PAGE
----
"Why should I feel sorry? It was Claude Daigle got drowned, not me."
Ahâ€¦the baby blonde. That symbol of purity, beauty and goodness. In 1950's America who wouldn't want to have a lovely, flaxen haired child to adore and spoil? Of course, everyone, but by 1956, two important films emerged, showing the underbelly of these perfect specimens. The more esteemed, and notorious (it was banned by the Legion of Decency after all) was Elia Kazan's Baby Doll, in which the gorgeous child bride Carroll Baker destroys Karl Malden's masculinity whilst sleeping in a crib and sucking her thumb. Never mind she's 19 going on 20. While other relevant issues pervade Kazan's masterful take on Tennessee Williams, the lingering image is of Ms. Baker in that cribâ€¦an iconic vision of arrested sexuality.
But just as viewers took a gander at Baby Doll, they had another blonde to contend withâ€”a much younger, smarter and deadlier oneâ€”The Bad Seed. Pretty 10 year-old Patty McCormack playing an 8 year-old in pig tails and pinafore skirts as Rhoda Penmark, a curtsying, cutie-pie brat who'll manipulate, terrorize and KILL anyone who gets in her way. Both actresses' were deservedly Oscar nominated for their performances but its Mervyn LeRoy's picture, though much loved by cultists, which remains highly underrated.
Part of the problem may lie in the transfer of play to film. LeRoy rightfully transported nearly all of the actors from the successful stage play (most likely to the annoyance of Warner Brothers who probably desired a bigger star for Rhoda's mother) but had to change the ending. In the play, Rhoda goes on playing her continual practice piece, "Claire de Lune" on the piano after her killings. Perfect. In the film, she is socked with a lightning bolt. Also perfect. But not to endorse the harm of children, even the most evil, Warner Brothers had LeRoy tack on cast members spanking little McCormackâ€” assuring the audience this was all a bunch of fun. You know, burning, drowning, murdering kids with tap shoes--fun!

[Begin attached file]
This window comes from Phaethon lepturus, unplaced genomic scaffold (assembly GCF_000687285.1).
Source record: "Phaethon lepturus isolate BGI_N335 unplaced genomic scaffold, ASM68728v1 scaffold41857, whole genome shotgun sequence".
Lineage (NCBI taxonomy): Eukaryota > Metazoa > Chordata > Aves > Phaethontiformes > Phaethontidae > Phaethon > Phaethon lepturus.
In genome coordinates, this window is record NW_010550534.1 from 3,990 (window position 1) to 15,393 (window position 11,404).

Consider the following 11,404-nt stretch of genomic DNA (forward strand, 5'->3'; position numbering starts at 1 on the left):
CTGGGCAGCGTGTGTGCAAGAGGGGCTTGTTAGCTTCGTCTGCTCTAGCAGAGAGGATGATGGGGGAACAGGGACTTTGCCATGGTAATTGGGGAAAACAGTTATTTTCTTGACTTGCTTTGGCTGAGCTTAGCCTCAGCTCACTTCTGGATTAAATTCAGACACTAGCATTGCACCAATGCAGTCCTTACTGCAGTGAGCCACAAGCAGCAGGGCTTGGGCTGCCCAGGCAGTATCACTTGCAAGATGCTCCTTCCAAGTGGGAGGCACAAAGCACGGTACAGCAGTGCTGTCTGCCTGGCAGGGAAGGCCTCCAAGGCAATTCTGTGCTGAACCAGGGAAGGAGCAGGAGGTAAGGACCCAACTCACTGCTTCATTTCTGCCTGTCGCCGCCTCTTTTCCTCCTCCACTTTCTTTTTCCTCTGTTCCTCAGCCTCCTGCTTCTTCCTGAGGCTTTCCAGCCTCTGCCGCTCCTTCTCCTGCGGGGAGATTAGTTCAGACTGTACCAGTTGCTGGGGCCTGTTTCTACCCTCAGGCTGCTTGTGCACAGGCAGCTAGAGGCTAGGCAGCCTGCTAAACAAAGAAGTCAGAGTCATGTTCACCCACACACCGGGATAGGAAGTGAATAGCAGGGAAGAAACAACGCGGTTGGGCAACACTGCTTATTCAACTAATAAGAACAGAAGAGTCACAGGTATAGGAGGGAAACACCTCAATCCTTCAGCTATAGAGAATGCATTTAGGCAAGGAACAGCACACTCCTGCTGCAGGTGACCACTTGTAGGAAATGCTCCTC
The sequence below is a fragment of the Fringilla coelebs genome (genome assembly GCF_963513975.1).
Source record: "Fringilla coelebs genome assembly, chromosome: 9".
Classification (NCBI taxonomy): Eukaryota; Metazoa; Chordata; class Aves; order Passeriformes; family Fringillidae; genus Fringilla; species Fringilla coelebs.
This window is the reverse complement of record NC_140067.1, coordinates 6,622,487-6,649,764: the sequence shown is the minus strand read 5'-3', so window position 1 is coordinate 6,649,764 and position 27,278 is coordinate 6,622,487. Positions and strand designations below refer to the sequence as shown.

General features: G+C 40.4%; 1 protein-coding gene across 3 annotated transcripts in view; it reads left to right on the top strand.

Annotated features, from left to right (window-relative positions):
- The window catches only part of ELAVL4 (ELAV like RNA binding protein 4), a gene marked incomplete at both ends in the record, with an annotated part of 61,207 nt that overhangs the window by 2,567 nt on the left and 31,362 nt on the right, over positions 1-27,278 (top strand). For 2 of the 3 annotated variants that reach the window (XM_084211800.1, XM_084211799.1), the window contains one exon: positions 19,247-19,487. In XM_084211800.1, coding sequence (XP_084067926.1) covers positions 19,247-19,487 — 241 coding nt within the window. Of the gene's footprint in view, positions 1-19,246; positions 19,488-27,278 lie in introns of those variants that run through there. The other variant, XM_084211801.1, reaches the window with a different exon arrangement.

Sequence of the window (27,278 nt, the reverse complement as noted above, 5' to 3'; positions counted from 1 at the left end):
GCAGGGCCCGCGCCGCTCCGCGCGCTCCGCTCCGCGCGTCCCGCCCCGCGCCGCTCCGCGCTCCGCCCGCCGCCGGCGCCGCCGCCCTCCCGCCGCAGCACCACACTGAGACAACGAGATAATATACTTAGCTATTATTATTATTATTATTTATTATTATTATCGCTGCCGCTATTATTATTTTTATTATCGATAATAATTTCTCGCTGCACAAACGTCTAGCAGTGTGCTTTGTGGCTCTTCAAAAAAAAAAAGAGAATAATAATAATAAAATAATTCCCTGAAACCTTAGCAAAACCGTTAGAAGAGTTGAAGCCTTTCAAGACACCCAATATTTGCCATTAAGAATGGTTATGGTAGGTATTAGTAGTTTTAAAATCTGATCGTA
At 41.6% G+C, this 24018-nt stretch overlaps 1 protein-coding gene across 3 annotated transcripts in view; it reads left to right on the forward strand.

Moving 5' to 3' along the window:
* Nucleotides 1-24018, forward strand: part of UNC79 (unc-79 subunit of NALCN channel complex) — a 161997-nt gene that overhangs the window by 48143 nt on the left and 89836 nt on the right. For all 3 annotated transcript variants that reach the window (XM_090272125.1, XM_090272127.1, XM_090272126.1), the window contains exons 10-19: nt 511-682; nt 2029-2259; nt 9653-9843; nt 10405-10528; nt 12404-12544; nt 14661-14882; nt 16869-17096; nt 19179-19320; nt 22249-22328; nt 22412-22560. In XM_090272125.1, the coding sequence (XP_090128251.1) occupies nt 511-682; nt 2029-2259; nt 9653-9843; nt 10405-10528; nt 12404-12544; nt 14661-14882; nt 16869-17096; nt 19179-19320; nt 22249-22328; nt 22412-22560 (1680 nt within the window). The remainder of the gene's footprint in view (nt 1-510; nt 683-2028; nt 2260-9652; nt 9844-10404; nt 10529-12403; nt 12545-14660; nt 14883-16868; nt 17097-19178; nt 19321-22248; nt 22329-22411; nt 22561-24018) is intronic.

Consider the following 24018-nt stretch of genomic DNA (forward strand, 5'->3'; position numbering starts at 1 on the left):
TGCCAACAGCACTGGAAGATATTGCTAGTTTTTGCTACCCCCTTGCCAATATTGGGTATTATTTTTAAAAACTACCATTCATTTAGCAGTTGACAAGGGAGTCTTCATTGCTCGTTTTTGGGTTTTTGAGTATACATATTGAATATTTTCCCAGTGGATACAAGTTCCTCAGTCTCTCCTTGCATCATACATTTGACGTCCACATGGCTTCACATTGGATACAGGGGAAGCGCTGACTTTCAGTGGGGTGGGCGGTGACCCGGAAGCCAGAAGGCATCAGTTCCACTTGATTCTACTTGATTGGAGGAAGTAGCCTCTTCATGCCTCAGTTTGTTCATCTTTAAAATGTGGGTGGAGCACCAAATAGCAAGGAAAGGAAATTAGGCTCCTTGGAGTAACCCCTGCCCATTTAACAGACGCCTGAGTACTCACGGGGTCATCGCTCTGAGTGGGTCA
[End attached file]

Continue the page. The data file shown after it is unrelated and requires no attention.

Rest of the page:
But, in an early bit of campâ€”The Bad Seed is fun. Gleefully, unapologetically and relevantly fun. In its own way, the end changes just make the picture even more inadvertently subversive. How we love to hate little Rhoda. And for some of us (myself included), how we love to love herâ€¦she's just too damn full of vicious personality. I even go so far as to champion her actions and wish she would invoke more harm before her inevitable demise.
But enough of my sick adoration (clearly, I-HEART-Rhoda as my member profile shows) and to the movie itself. Living with her mother Christine (an understandably neurotic Nancy Kelly) and mostly absent father (William Hopper--Hedda Hopper's son) her life is one of privilege and attention. When kissing her father goodbye he asks "What would you give me for a basket of kisses?" Rhoda coos back: "A basket of hugs!" Landlady and supposed expert in psychology, Monica Breedlove (Evelyn Varden) dotes on Rhoda, applauding her out-moded manners and showering her with presentsâ€”one being rhinestone movie star glasses Rhoda, of course, loves. As she prattles on about Freud and abnormal psychology, this rather ridiculous woman cannot see the freakish behavior in front of her.
But Leroy (a scene stealing Henry Jones), the disturbed, somewhat perverse handyman disrespected by the household can see right through Rhoda (you even get a sense he's got a thing for her), leading to some of the film's greatest moments. Especially after the fateful class outing leaving one child dead; not coincidentally, the class-mate who won the penmanship medal over the all perfecting Rhoda ("Everyone knew I wrote the best hand!" she hollers in sour grapes dramatics). The little boy is drowned and Rhoda returns home as if nothing happened. She goes roller skating. Meanwhile, her mother becomes increasingly rattled.